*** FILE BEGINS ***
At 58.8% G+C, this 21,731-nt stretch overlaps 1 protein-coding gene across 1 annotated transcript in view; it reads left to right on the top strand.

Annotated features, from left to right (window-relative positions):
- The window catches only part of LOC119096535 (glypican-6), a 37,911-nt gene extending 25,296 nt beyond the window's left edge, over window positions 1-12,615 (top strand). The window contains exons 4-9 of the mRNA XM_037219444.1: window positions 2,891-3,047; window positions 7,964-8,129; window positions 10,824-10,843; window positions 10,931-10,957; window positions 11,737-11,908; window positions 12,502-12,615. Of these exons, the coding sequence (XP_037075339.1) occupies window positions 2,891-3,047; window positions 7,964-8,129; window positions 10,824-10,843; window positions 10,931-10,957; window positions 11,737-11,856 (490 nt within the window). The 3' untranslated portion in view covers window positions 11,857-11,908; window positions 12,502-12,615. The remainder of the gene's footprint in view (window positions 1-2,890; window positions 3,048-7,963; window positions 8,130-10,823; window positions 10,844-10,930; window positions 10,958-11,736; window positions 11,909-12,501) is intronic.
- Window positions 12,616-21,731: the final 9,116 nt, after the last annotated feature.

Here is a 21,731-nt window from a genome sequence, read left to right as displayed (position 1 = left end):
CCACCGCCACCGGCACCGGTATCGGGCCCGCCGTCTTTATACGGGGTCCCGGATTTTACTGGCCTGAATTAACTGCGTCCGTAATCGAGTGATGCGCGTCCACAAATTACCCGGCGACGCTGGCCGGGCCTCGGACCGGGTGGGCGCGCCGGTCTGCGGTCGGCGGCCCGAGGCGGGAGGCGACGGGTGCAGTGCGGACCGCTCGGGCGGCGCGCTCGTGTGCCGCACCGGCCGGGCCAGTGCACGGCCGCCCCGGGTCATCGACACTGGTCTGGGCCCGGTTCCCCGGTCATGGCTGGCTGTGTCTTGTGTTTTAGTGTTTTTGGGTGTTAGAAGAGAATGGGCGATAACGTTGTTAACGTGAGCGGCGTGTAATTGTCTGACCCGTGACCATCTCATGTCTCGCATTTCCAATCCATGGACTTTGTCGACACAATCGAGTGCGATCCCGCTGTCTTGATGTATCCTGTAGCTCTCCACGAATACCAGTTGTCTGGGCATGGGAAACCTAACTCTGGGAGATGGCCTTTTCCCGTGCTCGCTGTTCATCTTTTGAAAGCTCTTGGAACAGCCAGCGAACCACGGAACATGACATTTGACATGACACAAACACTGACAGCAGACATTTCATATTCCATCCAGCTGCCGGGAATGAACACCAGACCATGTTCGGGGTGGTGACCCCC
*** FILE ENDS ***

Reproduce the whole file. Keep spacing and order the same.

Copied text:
At 58.8% G+C, this 21,731-nt stretch overlaps 1 protein-coding gene across 1 annotated transcript in view; it reads left to right on the top strand.

Annotated features, from left to right (window-relative positions):
- The window catches only part of LOC119096535 (glypican-6), a 37,911-nt gene extending 25,296 nt beyond the window's left edge, over window positions 1-12,615 (top strand). The window contains exons 4-9 of the mRNA XM_037219444.1: window positions 2,891-3,047; window positions 7,964-8,129; window positions 10,824-10,843; window positions 10,931-10,957; window positions 11,737-11,908; window positions 12,502-12,615. Of these exons, the coding sequence (XP_037075339.1) occupies window positions 2,891-3,047; window positions 7,964-8,129; window positions 10,824-10,843; window positions 10,931-10,957; window positions 11,737-11,856 (490 nt within the window). The 3' untranslated portion in view covers window positions 11,857-11,908; window positions 12,502-12,615. The remainder of the gene's footprint in view (window positions 1-2,890; window positions 3,048-7,963; window positions 8,130-10,823; window positions 10,844-10,930; window positions 10,958-11,736; window positions 11,909-12,501) is intronic.
- Window positions 12,616-21,731: the final 9,116 nt, after the last annotated feature.

Here is a 21,731-nt window from a genome sequence, read left to right as displayed (position 1 = left end):
CCACCGCCACCGGCACCGGTATCGGGCCCGCCGTCTTTATACGGGGTCCCGGATTTTACTGGCCTGAATTAACTGCGTCCGTAATCGAGTGATGCGCGTCCACAAATTACCCGGCGACGCTGGCCGGGCCTCGGACCGGGTGGGCGCGCCGGTCTGCGGTCGGCGGCCCGAGGCGGGAGGCGACGGGTGCAGTGCGGACCGCTCGGGCGGCGCGCTCGTGTGCCGCACCGGCCGGGCCAGTGCACGGCCGCCCCGGGTCATCGACACTGGTCTGGGCCCGGTTCCCCGGTCATGGCTGGCTGTGTCTTGTGTTTTAGTGTTTTTGGGTGTTAGAAGAGAATGGGCGATAACGTTGTTAACGTGAGCGGCGTGTAATTGTCTGACCCGTGACCATCTCATGTCTCGCATTTCCAATCCATGGACTTTGTCGACACAATCGAGTGCGATCCCGCTGTCTTGATGTATCCTGTAGCTCTCCACGAATACCAGTTGTCTGGGCATGGGAAACCTAACTCTGGGAGATGGCCTTTTCCCGTGCTCGCTGTTCATCTTTTGAAAGCTCTTGGAACAGCCAGCGAACCACGGAACATGACATTTGACATGACACAAACACTGACAGCAGACATTTCATATTCCATCCAGCTGCCGGGAATGAACACCAGACCATGTTCGGGGTGGTGACCCCC